Very high

Civil Aviation

The sector has experienced significant challenge through the COVID-19 pandemic with market consolidation possible if balance sheets don’t recover.

Sector trends & challenges

  • Maintaining liquidity

    A key priority is reducing cash burn whilst demand is suppressed and managing costs as travel reopens. New sources of funding might be required and divestment into core activities could be a necessity over the short-term.

  • Strategic pivot

    As business travel remains low, some carriers will need to make significant modifications to their business model. In a sector of low margins and strong price competition, restructuring activity could spike.

  • Identifying opportunities

    For the more resilient operators, there will be long-term opportunities to increase market share and deals flow across the sector may increase. Most businesses should consider consolidating operations and identifying efficiencies.

Sector rating profile

The Civil Aviation sector and its wider supply chain has been under fairly significant economic stress for several years now, faced with low margins and over-capacity across both short and long-haul.

 

COVID-19 has placed further financial challenges on the sector and international leisure-travel looks set to be very minimal through 2021 again. It also remains to be seen whether the technology-led change to working models permanently damages the lucrative business travel market.

 

That being said, key market players can capitalise on a difficult trading environment by realigning their strategy and making acquisitions, ensuring their long-term prosperity.

Civil Aviation

COVID-19 caused a huge demand shock during 2020 and early 2021 as lockdowns and other travel restrictions severely dampened demand for global travel. Although airline travel has started to pick up again as we moved towards 2022, footfall is still significant below pre-pandemic levels as consumer confidence remains fragile in addition to ongoing quarantine rules. Airlines and tour operators will feel the impact for years to come as travel restrictions, economic headwinds and changing travel patterns necessitate a strategic pivot.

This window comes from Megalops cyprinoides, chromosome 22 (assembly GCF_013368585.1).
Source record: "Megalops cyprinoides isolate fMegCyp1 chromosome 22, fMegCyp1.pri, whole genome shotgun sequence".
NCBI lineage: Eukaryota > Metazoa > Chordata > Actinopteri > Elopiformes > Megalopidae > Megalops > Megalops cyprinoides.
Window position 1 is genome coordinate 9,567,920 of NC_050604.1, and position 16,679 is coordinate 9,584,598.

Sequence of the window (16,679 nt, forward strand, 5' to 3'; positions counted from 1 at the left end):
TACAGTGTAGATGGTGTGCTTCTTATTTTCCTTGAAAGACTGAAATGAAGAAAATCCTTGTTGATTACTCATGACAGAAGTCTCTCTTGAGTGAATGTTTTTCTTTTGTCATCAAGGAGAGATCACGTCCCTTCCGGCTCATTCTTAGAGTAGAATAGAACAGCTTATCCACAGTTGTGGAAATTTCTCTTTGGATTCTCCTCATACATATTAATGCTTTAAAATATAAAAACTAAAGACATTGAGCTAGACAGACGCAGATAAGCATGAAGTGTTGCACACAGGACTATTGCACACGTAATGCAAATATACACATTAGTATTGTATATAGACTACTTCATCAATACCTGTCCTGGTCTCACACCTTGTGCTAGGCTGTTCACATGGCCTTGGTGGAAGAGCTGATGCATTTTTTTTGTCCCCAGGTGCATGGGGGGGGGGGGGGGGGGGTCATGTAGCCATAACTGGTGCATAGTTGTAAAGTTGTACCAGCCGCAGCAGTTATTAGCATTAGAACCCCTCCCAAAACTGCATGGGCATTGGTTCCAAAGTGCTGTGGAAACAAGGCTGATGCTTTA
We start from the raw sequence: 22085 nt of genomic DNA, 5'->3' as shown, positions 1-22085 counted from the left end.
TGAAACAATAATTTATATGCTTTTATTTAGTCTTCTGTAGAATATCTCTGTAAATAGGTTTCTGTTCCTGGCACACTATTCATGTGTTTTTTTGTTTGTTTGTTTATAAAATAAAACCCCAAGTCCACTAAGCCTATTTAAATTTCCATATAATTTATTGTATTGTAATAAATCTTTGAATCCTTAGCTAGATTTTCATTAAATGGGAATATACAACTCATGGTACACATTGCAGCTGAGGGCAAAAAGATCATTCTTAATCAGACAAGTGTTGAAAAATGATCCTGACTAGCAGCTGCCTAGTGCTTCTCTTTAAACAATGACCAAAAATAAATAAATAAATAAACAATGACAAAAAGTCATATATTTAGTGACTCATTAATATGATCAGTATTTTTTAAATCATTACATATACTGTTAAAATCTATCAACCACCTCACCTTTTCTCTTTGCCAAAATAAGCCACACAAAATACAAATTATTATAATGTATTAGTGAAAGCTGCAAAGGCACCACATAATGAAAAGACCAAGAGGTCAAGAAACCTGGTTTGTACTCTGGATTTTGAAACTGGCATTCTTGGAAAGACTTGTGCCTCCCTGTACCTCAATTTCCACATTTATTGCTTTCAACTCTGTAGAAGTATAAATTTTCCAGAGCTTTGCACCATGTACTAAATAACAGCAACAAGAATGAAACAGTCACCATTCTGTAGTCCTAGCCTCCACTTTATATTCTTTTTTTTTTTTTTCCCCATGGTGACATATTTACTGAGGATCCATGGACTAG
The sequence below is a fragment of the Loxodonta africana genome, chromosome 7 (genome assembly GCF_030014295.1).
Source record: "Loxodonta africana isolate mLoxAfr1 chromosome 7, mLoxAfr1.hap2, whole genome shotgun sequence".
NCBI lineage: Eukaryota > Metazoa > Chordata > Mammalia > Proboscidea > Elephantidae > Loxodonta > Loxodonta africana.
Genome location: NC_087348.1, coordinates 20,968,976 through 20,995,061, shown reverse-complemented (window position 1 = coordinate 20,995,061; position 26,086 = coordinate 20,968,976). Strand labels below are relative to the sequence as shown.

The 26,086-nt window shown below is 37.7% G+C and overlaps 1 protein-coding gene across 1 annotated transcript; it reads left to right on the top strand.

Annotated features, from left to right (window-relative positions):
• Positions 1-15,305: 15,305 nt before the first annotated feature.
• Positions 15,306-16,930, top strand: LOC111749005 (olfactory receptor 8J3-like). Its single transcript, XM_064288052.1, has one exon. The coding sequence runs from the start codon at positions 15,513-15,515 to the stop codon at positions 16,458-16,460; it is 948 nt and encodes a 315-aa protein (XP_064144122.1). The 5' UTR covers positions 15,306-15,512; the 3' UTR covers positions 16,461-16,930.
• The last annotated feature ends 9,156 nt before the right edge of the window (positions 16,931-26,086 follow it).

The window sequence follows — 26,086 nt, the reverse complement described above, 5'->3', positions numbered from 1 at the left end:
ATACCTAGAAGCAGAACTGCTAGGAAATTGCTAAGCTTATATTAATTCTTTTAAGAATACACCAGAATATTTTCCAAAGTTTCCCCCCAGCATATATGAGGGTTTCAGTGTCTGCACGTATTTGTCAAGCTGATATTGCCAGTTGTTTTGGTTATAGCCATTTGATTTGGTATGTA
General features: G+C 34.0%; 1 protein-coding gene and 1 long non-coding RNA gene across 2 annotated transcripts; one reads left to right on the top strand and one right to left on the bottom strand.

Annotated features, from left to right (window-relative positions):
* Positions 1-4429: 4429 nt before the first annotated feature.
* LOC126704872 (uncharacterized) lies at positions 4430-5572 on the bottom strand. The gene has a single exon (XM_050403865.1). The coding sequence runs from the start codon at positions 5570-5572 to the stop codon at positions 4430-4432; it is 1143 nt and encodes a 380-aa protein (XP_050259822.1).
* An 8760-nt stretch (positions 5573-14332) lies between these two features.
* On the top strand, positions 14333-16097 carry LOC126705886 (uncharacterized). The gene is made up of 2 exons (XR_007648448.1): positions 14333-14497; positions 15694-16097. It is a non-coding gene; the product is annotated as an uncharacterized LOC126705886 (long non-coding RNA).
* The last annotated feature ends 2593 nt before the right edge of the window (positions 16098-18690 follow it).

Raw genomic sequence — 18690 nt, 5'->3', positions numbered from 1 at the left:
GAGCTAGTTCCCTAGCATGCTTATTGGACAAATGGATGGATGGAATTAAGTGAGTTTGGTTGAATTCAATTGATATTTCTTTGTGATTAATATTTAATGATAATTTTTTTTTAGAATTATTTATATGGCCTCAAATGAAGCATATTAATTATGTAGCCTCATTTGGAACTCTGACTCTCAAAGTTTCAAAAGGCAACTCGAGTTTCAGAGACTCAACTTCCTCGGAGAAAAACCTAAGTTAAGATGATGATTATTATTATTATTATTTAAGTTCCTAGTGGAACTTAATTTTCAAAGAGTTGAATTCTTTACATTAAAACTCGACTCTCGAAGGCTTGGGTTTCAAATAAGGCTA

As we emerge into the ‘new normal’, the whole sector will have a number of immediate and long-term considerations.

Managing costs as demand gradually returns. Desire to travel will vary greatly by location, demographic, and purpose. This may require a strategic pivot by some operators to regions or markets where demand recovers more strongly.

Consolidation and integration throughout the supply chain. The continued focus on cost efficiency will likely lead to continued market consolidation and integration across the sector – not just with airlines. The driver of consolidation will be short/medium term losses driven by inefficiency of fleets, disrupted booking patterns and to get cost efficiencies to be competitive, as well as a need to attract investment to grow again.

Environmental agenda. As national governments develop plans to reach net zero CO2 emissions over the coming decades, the response by the sector into new technologies will be critical.

Airport business model. Airport business models will need to adjust to reflect the changing traveller profile and travel preferences (‘point-to-point’ rather than ‘hub-and-spoke’).

Monarch Airlines

We were appointed Joint Administrators to most of the Monarch group, which operated as a UK scheduled airline. Our team had a critical role supporting the CAA and Air Travel Trust repatriate over 100,000 customers and reimburse those with ATOL protection. This complex case demonstrated our innovative approach and ability to operate at pace.

Find Your Expert

David Pike is Interpath Lead for the Transport & Logistics sector, which includes Civil Aviation as one of four core segments. Mike Pink leads our approach to Civil Aviation nationally for Interpath. For a full list of our senior people with experience in the sector use the button below.

Our senior team